Sadly it seems like Parkhotel's new-found prominence will only be a short one, what with already having lost Wiebes due to a greedy agent contractual disagreements (the disagreement was that Parkhotel thought that Wiebes signing a contract to ride with them meant she would ride with them, Wiebes' agent thought signing a contract to ride with them meant she was free to sign another contract for more money because who cares about the team that has supported and protected your rider to help her get those results, hey?); while they had been able to extend their other revelation, Demi Vollering, and re-arranged their priorities in favour of punchier races as a result, from next year they will be back to the development squad they have always been, as Demi is moving over to SD Worx (i.e. Boels-Dolmans) for the next 2 years.

Realistically this is just the status quo reasserting itself; Parkhotel have traditionally been a development squad and the most promising riders tend to move on from them as they start to emerge, and the fact that Wiebes was such an instant hit and came at the same time as Demi's breakout meant they were far more prominent than they'd ever been before at the front of races. People like Pauliena Rooijakkers came from Parkhotel, and Boels-Dolmans already have a couple of ex-PHV riders in Jip van den Bos and Eva Buurman, so realistically Demi will fit right in. With van der Breggen now confirmed to stick around another year to try to defend her Olympic title and Chantal van den Broeck-Blaak also already confirmed, plus now Vollering confirmed, fears that the team would drop away with the Boels sponsorship dropping would appear unfounded for the time being. Plus Demi makes a very useful succession plan for the hilly classics once Anna eventually does retire and somebody else will finally get the chance to win La Flèche Wallonne...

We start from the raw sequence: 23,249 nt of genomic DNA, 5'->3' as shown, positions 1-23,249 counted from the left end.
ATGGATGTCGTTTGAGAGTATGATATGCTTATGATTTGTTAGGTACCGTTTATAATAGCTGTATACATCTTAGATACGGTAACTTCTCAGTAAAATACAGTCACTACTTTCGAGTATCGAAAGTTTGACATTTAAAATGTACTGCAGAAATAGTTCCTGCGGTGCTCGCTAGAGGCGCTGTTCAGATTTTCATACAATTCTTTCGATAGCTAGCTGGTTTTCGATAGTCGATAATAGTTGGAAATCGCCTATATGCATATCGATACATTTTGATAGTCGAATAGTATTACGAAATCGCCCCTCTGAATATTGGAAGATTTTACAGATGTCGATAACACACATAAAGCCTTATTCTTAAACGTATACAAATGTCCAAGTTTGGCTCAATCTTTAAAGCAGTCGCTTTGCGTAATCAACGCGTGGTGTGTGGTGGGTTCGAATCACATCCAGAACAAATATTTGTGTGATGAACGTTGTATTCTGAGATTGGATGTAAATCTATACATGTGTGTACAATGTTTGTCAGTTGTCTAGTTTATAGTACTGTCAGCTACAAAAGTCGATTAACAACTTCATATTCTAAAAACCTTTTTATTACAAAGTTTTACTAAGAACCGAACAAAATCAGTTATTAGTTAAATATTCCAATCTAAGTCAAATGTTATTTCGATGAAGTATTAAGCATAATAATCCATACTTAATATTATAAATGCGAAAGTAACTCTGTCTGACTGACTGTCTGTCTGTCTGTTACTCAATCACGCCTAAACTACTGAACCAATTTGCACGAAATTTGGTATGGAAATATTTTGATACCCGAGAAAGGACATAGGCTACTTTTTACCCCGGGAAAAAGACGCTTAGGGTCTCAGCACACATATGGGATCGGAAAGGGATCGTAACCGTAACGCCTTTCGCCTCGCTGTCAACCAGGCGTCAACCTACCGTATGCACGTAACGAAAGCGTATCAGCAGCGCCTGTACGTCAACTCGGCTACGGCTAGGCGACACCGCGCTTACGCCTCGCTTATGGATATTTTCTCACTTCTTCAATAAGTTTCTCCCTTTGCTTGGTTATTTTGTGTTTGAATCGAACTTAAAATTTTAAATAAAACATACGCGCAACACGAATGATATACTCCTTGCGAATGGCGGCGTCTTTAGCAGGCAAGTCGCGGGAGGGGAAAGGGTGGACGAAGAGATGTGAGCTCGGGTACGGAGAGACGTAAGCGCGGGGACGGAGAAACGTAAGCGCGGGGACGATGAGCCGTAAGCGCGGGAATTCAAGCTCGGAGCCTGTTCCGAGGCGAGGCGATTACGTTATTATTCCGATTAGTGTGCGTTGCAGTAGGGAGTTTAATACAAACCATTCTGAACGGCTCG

Lucy Van De Haar (nee Garner) has announced her retirement at the age of 25. She was, literally, a poster girl round here a few years ago. Featuring in promotional material in schools and nurseries, trying to inspire girls to take up cycling. Twice World Junior Champion, she never really carried that success through to the pro ranks unfortunately
 
Trophée des Grimpeuses today, and while it may not 'truly' be a grimpeuses race (more a puncheuses), it's still a pretty selective little parcours in southern Belgium, close to the area around Charleville-Mézières that used to hold the Critérium International.